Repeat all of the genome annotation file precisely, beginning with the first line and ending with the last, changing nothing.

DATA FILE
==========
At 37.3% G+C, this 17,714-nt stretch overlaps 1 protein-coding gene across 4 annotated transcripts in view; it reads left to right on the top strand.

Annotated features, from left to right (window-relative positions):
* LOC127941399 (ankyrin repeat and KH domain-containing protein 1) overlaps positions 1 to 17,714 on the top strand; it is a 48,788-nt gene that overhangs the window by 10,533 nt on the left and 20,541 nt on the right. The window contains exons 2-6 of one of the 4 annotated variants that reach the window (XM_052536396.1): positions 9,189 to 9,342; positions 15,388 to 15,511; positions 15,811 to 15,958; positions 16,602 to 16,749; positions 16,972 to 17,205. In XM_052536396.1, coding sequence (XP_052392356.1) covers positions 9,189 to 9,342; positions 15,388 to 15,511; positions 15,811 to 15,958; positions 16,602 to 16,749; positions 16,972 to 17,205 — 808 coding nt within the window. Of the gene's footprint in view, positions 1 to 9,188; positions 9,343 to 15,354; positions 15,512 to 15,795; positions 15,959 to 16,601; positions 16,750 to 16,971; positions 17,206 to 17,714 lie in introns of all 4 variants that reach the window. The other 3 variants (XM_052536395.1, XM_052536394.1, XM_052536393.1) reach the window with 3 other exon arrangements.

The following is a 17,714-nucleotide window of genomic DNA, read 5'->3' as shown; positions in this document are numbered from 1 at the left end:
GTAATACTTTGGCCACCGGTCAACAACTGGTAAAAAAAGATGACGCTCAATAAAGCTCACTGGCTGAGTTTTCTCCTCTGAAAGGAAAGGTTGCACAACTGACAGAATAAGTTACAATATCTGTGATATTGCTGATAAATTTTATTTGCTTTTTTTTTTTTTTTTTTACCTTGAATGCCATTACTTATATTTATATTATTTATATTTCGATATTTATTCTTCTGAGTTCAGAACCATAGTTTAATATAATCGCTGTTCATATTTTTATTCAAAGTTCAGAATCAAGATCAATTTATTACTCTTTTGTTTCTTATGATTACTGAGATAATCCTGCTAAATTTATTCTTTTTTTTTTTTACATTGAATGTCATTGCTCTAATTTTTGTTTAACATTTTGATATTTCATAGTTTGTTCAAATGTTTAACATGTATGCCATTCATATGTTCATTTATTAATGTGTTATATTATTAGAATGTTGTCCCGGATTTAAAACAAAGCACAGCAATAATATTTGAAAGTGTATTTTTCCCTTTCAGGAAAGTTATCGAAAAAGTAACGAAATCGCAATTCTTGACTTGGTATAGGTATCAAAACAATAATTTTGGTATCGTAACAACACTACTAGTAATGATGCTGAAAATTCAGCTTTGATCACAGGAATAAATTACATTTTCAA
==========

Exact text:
At 37.3% G+C, this 17,714-nt stretch overlaps 1 protein-coding gene across 4 annotated transcripts in view; it reads left to right on the top strand.

Annotated features, from left to right (window-relative positions):
* LOC127941399 (ankyrin repeat and KH domain-containing protein 1) overlaps positions 1 to 17,714 on the top strand; it is a 48,788-nt gene that overhangs the window by 10,533 nt on the left and 20,541 nt on the right. The window contains exons 2-6 of one of the 4 annotated variants that reach the window (XM_052536396.1): positions 9,189 to 9,342; positions 15,388 to 15,511; positions 15,811 to 15,958; positions 16,602 to 16,749; positions 16,972 to 17,205. In XM_052536396.1, coding sequence (XP_052392356.1) covers positions 9,189 to 9,342; positions 15,388 to 15,511; positions 15,811 to 15,958; positions 16,602 to 16,749; positions 16,972 to 17,205 — 808 coding nt within the window. Of the gene's footprint in view, positions 1 to 9,188; positions 9,343 to 15,354; positions 15,512 to 15,795; positions 15,959 to 16,601; positions 16,750 to 16,971; positions 17,206 to 17,714 lie in introns of all 4 variants that reach the window. The other 3 variants (XM_052536395.1, XM_052536394.1, XM_052536393.1) reach the window with 3 other exon arrangements.

The following is a 17,714-nucleotide window of genomic DNA, read 5'->3' as shown; positions in this document are numbered from 1 at the left end:
GTAATACTTTGGCCACCGGTCAACAACTGGTAAAAAAAGATGACGCTCAATAAAGCTCACTGGCTGAGTTTTCTCCTCTGAAAGGAAAGGTTGCACAACTGACAGAATAAGTTACAATATCTGTGATATTGCTGATAAATTTTATTTGCTTTTTTTTTTTTTTTTTTACCTTGAATGCCATTACTTATATTTATATTATTTATATTTCGATATTTATTCTTCTGAGTTCAGAACCATAGTTTAATATAATCGCTGTTCATATTTTTATTCAAAGTTCAGAATCAAGATCAATTTATTACTCTTTTGTTTCTTATGATTACTGAGATAATCCTGCTAAATTTATTCTTTTTTTTTTTTACATTGAATGTCATTGCTCTAATTTTTGTTTAACATTTTGATATTTCATAGTTTGTTCAAATGTTTAACATGTATGCCATTCATATGTTCATTTATTAATGTGTTATATTATTAGAATGTTGTCCCGGATTTAAAACAAAGCACAGCAATAATATTTGAAAGTGTATTTTTCCCTTTCAGGAAAGTTATCGAAAAAGTAACGAAATCGCAATTCTTGACTTGGTATAGGTATCAAAACAATAATTTTGGTATCGTAACAACACTACTAGTAATGATGCTGAAAATTCAGCTTTGATCACAGGAATAAATTACATTTTCAA